A few weeks later this boy and I spend a wonderful and terrible evening together – one of those evenings that only teenagers have, where every hour lasts several days, and every conversation is deeper than the last. We probably broke each others’ hearts that evening. Our friendship never recovered and we didn’t speak for nearly a year. A week later I rekindled my relationship with my first boyfriend, who I adored, but who I didn’t ever have a moment of such intense feeling with as the moment that inspired this poem.

In case anyone is wondering, I have reclaimed a kind of friendship with this person – although he lives in England and I haven’t seen him since I got engaged. I think of him all the time: I find him sneaking into my memories, and sometimes I do wonder what would have happened had we really taken a chance on each other at age eighteen.

This Shattered Scene – May, 2003

This Shattered Scene

To live is like the silent, grasping breath:
a plume of smoke fading into the sky
like the stuttered, staggered, stunted death
of a butterfly in glass. The low sigh
of a moaning wind. The old empty dreams
rattle like tin-cans on faded playgrounds,
old photographs shredded to ripping seams,
old letters now nothing but empty sounds
mouthed to an unmoving night. Endless Flight
to wherever I’m running tonight. Scream
echoed goddess, a shadow made of lights.
I’m running through this shattered scene.

By RA, May 24th, 2003

May 24th, 2003. To give some context: this was the day of my last examination before I left high school. I don’t remember the subject. May has always been a strange month for me – a month of reflection and ultimate sadness, although I don’t know why. I’ve always been irrepressibly sad in May.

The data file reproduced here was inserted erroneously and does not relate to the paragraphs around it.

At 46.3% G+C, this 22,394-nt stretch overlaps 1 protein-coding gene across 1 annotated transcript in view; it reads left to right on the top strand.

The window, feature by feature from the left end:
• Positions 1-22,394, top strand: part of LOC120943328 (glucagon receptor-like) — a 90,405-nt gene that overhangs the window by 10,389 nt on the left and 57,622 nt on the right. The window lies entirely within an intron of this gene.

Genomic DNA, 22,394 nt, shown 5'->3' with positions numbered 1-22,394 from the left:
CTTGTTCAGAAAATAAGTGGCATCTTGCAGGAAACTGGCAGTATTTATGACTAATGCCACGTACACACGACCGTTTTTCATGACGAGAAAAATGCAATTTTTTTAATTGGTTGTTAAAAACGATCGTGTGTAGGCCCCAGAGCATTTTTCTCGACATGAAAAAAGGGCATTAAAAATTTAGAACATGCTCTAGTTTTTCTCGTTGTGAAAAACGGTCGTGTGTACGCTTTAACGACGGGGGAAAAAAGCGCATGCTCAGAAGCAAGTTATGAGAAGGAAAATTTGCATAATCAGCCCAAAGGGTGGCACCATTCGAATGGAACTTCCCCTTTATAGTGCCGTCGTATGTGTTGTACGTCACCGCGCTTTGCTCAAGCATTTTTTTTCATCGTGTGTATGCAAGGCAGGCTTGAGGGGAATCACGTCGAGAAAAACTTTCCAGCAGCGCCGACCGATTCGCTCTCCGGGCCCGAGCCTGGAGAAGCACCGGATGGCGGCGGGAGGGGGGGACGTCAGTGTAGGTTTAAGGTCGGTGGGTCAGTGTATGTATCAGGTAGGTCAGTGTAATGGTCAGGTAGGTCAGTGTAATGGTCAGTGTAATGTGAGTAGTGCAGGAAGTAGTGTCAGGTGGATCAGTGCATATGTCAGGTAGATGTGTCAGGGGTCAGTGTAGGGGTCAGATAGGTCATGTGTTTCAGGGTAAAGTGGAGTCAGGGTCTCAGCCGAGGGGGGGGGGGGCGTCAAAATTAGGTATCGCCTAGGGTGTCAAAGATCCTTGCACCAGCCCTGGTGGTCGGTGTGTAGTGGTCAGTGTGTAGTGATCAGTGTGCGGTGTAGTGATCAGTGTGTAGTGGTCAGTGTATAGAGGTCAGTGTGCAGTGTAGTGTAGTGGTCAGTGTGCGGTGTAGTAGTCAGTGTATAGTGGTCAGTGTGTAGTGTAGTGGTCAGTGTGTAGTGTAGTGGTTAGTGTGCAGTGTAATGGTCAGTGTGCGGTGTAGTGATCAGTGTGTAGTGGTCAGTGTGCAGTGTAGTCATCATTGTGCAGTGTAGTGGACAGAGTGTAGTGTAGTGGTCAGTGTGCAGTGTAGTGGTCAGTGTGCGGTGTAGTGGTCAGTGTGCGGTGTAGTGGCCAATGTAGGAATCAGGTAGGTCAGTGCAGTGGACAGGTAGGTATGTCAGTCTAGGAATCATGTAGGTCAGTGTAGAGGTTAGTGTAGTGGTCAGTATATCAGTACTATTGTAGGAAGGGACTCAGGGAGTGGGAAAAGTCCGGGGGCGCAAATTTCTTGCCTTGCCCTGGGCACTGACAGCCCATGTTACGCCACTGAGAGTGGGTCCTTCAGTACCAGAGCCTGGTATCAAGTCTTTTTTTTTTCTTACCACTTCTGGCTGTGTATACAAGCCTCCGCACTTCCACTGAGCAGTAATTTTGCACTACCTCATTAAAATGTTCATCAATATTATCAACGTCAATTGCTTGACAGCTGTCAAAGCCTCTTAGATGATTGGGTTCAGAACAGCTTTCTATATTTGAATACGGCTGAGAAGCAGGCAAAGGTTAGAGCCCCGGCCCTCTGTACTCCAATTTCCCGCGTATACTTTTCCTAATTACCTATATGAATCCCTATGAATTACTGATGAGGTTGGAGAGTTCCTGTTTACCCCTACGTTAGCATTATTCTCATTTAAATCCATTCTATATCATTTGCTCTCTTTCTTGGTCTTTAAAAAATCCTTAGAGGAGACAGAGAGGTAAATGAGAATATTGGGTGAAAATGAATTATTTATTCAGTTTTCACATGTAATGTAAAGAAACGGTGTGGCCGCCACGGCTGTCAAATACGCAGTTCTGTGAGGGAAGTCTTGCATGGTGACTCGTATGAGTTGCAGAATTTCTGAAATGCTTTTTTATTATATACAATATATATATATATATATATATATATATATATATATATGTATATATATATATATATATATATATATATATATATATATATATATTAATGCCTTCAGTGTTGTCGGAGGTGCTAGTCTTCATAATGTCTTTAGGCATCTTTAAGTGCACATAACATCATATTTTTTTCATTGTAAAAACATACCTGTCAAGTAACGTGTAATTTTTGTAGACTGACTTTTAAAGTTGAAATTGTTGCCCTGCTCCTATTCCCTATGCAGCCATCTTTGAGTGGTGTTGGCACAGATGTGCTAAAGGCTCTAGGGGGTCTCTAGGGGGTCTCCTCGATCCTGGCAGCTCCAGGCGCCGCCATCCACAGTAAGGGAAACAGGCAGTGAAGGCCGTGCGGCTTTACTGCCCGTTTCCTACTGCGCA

This poem is the first one I have chosen to publish, primarily because it is one of the earliest poems I have on record, but also because of it’s content. It is a poem written about the transition I was facing in my life at the time – leaving high school, going through a break-up with my first love, and facing the prospect of college life.

I was ultimately totally unprepared and uncertain about going away to University: the course I eventually settled on was more out of default than anything else, and I have always felt as though I should have been educated somewhere else. Without sounding snobbish, somewhere betterBut I was not really advised as to where the “good” universities were, and so I just randomly selected courses from a list and applied. My grades were good enough to afford me acceptance into any school and, although the university I ended up at was a very respectable school, I always felt as though I would have been more enthusiastic about another path. Very few people are aware of this, but in my second semester of my first year I was mere days of leaving my course and applying for other schools. The thing that changed my mind? A new boyfriend. A history my life is doomed to repeat, I think!

This poem, when I read it back, tells me the story of the place I found myself in at that time. I truly felt as though everything I had known was disintegrating before my eyes, and that the future was completely unknown and ultimately a poor substitute. In my final 18-months of high school I found an identity and sense of acceptance that I had not felt before, and that I have strived for since then – a group of people who actually really liked me, who thought I had potential, and to whom my awkward teenage appearance was irrelevant. Leaving it behind was a terribly transition, and this poem reflects that. 

For me, personally, this poem also rings of the sense of guilt I was haunted by – a permanent and obvious feeling I had betrayed my childhood self. Of course, looking back, I had done no such thing, but I always felt such a debt to the strange, bookish child I had grown from, as though I needed to prove something. 


NB: “playground” in England is a term applied for school yards. The theme of shattering is one that reflects consistently through my poems, but it started here.

Introducing the poems

I’m trying to revisit these poems in chronological order, and I’m going to try and include as much information as I can about the context of the poem, what inspired me and other details.

Most of my earlier poems are inspired by teenage boyfriends, leaving home, and other coming-of-age emotions that one only experiences once. As I got older I drew inspiration from meeting my husband, getting married, and emigrating permanently.

I’m going to be as faithful as possible with relating my poems – I’ll try not to make any edits, although I’m not making any promises…